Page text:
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VC watch: RLX rounds up $23 million

The blade server company has now raised a total of $100 million...Sandbridge Technologies gets $19.5 million...Sabrix grabs $10.5 million.

Which companies will be the trendsetters of the future? The following list is the latest news from start-ups here and abroad that have received venture funding.

Has your company just completed a round of financing or received other venture capital support? E-mail the editors at CNET News.com.

Recent Deals

• RLX Technologies, which specializes in blade servers, has raised $23 million more in venture financing, the company said Thursday, raising the total of investments in the company to date to $100 million. Investors in the most recent round include Austin Ventures and Sternhill Ventures. In April, the company appointed Doug Erwin, a former executive at BMC Software and PentaSafe, as chief executive.

• Sandbridge Technologies announced Wednesday that it raised $19.5 million in a second round of funding. Doughty Hanson Technology Ventures, Infineon Ventures, China Development Industrial Bank, and previous investors Bessemer Venture Partners, Atlas Venture and Columbia Capital all participated. Sandbridge, a semiconductor company based in White Plains, N.Y., has raised a total of $33.5 million.

•  Sabrix announced Wednesday that it raised $10.5 million in a third round of funding, led by Trinity Ventures. Previous investors Mohr, Davidow Ventures and Venture Strategy Partners contributed to the round. The San Ramon, Calif.-based company has raised a total of $29.6 million.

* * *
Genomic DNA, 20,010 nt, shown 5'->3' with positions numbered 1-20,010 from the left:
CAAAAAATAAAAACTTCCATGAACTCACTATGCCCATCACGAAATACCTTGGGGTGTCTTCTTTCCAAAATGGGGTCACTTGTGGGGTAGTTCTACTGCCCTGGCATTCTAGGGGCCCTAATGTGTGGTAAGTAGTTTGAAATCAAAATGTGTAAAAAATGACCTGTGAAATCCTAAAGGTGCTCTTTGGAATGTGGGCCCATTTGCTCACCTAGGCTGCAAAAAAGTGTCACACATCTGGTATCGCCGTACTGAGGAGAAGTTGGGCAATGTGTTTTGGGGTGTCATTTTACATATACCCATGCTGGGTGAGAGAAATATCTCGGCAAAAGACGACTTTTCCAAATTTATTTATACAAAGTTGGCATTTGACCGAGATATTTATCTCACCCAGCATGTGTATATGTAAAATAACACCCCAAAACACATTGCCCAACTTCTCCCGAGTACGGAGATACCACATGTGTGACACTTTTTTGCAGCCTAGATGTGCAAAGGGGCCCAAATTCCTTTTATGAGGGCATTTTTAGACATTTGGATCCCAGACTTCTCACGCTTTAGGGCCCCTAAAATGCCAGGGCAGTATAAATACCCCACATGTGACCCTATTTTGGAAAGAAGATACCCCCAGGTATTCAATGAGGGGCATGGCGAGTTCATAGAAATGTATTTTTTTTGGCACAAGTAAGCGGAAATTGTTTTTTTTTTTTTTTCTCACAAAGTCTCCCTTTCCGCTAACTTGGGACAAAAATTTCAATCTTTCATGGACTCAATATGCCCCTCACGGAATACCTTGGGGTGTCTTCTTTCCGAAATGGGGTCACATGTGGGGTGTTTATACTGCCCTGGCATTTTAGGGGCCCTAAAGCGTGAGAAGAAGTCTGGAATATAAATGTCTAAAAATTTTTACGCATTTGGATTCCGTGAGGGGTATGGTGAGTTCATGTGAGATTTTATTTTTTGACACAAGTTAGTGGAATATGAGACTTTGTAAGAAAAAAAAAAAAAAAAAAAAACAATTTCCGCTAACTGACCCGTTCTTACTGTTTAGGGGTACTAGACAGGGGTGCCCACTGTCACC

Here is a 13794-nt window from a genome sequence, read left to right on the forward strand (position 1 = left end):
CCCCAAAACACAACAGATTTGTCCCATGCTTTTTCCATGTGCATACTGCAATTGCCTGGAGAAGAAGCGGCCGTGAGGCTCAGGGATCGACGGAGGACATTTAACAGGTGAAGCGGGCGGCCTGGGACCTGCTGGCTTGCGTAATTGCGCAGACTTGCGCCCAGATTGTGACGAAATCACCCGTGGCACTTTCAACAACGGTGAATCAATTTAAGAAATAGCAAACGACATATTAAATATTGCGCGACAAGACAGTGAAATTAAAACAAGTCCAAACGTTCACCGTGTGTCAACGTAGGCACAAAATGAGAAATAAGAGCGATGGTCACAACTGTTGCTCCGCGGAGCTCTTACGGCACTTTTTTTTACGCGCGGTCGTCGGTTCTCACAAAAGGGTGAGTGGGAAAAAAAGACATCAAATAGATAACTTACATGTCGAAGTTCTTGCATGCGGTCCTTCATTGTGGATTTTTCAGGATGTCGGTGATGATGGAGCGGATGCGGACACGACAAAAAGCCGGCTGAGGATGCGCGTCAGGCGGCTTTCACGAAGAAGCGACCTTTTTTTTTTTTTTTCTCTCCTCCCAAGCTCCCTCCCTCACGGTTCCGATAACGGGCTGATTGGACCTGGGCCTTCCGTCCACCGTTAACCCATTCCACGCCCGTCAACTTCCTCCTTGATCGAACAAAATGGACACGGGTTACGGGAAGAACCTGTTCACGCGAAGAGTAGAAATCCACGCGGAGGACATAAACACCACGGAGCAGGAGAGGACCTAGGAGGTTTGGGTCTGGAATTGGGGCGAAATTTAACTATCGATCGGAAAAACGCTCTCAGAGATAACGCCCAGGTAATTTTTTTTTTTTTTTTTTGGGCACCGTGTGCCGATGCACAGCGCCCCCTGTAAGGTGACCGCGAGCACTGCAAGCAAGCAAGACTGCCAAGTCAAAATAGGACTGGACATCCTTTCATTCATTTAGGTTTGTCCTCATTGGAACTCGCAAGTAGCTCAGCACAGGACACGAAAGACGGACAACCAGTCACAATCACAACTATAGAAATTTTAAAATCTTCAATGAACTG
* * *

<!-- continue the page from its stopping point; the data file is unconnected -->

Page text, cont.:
• Astaro announced Monday that it raised $6.2 million in a first round of funding, from Insight Venture Partners and Wellington Partners. Burlington, Mass.-based develops Linux-based security gateways that integrate firewall, VPN (virtual private network), content filtering, and antispam and URL filtering.

• Agility Communications, a Santa Barbara, Calif.-based maker of optical network components,

Agility was one of several high-tech companies to be awarded grants from NIST's Advanced Technology Program. NIST, part of the U.S. Department of Commerce, announced last week the grants, which it made to companies working on "high-risk, high-payoff" technologies. The others include:

• Mobile Systems Verification, a Chicago company working on automated testing tools for wireless applications, won a $2 million grant to fund nearly its entire two-year project to create an Advanced Mobile Application Testing Environment (AMATE) that's designed to make wireless communications more reliable and effective by simulating users of wireless devices by the millions.

• RAPT Industries, a start-up based in Livermore, Calif., took in $2 million toward a $3.5 million project designed to advance its work on a process for etching and polishing optical and semiconductor materials faster than currently available technologies.

• Valaran, a Princeton, N.J., provider of business process and network integration software, won a $2 million grant to speed its work on software that will help mobile communications flow on networks with "low or unpredictable bandwidth" using Jini Network Technology. That technology, developed by Sun Microsystems for use in consumer electronics, finds itself increasingly used for connecting diverse and complex business applications.